- Call asking for payment, and give you a phony account or routing number to use to pay your bills, and will ask that you give them your financial info.
- Tell you that you have “overpaid” on your last bill and have a reimbursement coming to you, but you need to give them your banking information so that they can deposit the funds.
- Offer you an “express service” after a natural disaster, so that your power/water/gas is restored more quickly – but only if you pay an upfront “reconnection fee.”
Scammers these days have more than just these traditional tactics to fall back on; they might also try to contact you via:
- Text message – Known as “smishing,” short for SMS phishing, scammers will send out texts that look like they’re from a utility company, and that ask for personal information that they can use for identity theft purposes. Your utility company will probably never ask for information this way, and will certainly never contact you via text message unless you’ve opted into that service. When in doubt, contact your utility company directly if you’ve received a text from them.
- Email – Utility scammers can easily obtain your email address and send messages about errors in their system, or other technical issues that they need your personal information to resolve. Some scammers will even cleverly create a “bill” from your utility company and send it to you via email; this bill will often direct you to a bogus website that will steal your personal information.
The Do’s and Don’ts
All of this might sound a bit overwhelming, and a lot to worry about, but don’t worry! There are some specific things you can do (and not do!) to avoid being taken for a ride by utility scammers. Here are your basic do’s and don’ts of dealing with utility companies or problems:
- Only use the phone number provided on your bill to contact your utility company if you are behind on a payment or have received a message from them. Never use a call back number from an unknown source, and always verify that every message comes from them.
- Know how your utility company deals with customers; for example, they will never ask for personal information over the phone, and they will not simply cut off your service without advance warning.
- Thoroughly question anyone that comes to your door or calls you and claims to be from your utility company – ask them for ID, their employee number, and for any specific information they can give you about your account.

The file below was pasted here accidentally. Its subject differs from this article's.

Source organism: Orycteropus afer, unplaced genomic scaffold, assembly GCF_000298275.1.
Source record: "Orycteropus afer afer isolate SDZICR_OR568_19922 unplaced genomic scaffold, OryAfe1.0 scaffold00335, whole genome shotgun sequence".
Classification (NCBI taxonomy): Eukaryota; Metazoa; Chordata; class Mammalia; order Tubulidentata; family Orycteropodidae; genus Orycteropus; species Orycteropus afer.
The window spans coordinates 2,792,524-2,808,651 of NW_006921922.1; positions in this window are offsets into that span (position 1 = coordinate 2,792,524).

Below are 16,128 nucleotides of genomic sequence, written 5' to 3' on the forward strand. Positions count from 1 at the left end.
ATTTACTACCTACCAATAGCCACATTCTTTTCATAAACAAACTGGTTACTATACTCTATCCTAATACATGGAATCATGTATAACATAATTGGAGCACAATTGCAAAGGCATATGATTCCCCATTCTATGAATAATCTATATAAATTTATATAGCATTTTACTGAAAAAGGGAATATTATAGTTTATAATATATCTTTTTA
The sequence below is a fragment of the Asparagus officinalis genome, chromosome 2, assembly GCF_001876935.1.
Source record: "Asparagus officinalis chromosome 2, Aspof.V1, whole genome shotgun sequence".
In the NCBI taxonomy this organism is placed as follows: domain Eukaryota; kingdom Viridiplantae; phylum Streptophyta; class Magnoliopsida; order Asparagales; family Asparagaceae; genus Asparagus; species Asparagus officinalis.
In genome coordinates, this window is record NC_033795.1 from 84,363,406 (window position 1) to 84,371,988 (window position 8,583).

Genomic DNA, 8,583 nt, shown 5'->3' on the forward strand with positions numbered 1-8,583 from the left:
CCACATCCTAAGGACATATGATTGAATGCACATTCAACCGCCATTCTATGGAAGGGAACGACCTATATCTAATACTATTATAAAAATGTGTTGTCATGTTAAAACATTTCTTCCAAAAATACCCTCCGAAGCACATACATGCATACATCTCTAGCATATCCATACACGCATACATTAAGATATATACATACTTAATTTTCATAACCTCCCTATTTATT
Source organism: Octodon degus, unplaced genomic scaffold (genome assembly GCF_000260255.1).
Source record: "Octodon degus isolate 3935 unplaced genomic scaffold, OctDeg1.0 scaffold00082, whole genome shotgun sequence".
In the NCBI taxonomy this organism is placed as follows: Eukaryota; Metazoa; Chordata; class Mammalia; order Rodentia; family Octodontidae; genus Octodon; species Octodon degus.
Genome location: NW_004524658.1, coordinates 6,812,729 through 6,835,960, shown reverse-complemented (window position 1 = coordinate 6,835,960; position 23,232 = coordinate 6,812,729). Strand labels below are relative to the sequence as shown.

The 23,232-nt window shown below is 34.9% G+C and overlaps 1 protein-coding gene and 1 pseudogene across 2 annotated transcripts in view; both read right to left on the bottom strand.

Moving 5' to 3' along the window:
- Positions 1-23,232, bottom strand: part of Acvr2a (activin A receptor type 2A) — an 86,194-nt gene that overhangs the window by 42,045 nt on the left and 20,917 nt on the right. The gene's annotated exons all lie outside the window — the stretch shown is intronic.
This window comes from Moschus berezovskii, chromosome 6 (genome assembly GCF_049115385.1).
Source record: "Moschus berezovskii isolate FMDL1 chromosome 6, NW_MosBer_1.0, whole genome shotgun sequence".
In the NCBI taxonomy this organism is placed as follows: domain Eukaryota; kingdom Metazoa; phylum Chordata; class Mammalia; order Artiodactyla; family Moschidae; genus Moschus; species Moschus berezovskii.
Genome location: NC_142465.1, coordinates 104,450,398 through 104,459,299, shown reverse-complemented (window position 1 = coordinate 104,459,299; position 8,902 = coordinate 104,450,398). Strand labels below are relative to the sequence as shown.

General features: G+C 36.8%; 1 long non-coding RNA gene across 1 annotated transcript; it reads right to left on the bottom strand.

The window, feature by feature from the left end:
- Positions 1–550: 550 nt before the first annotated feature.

- Notify your utility company if you suspect you’ve been contacted by a scammer.
- Tell your neighbors to be on the lookout if you suspect there’s a scammer making the rounds in your area.
- Provide personal or financial information to anyone who comes to your door, calls you, or emails you – ever!
- Use questionable payment methods to someone claiming to be with your utility company, including gift cards, cryptocurrency, prepaid cards, or wire transfer.
- Get scared or allow yourself to be bullied! Scammers will threaten to immediately cut off your service, but your utility company will always send you multiple notices, as well as a date when they might cut off your service if it comes to that.
- Let anyone into your home if you don’t have an appointment, haven’t requested help, or haven’t received advance notice from your utility company; even then, make sure to check their ID, and contact your utility company if you’re unsure.
- Click on any links sent to you via text message or email unless you’re 100% sure they are from your utility company.
There’s no doubt about it: it stinks that there are people who are slimy enough to prey on older adults – and it makes it especially heinous that they often do so during the worst of times, like after a natural disaster. But remember that utility scams can happen at any time, they just get more frequent after these events, so always remain vigilant, and follow the tips above to keep yourself out of trouble!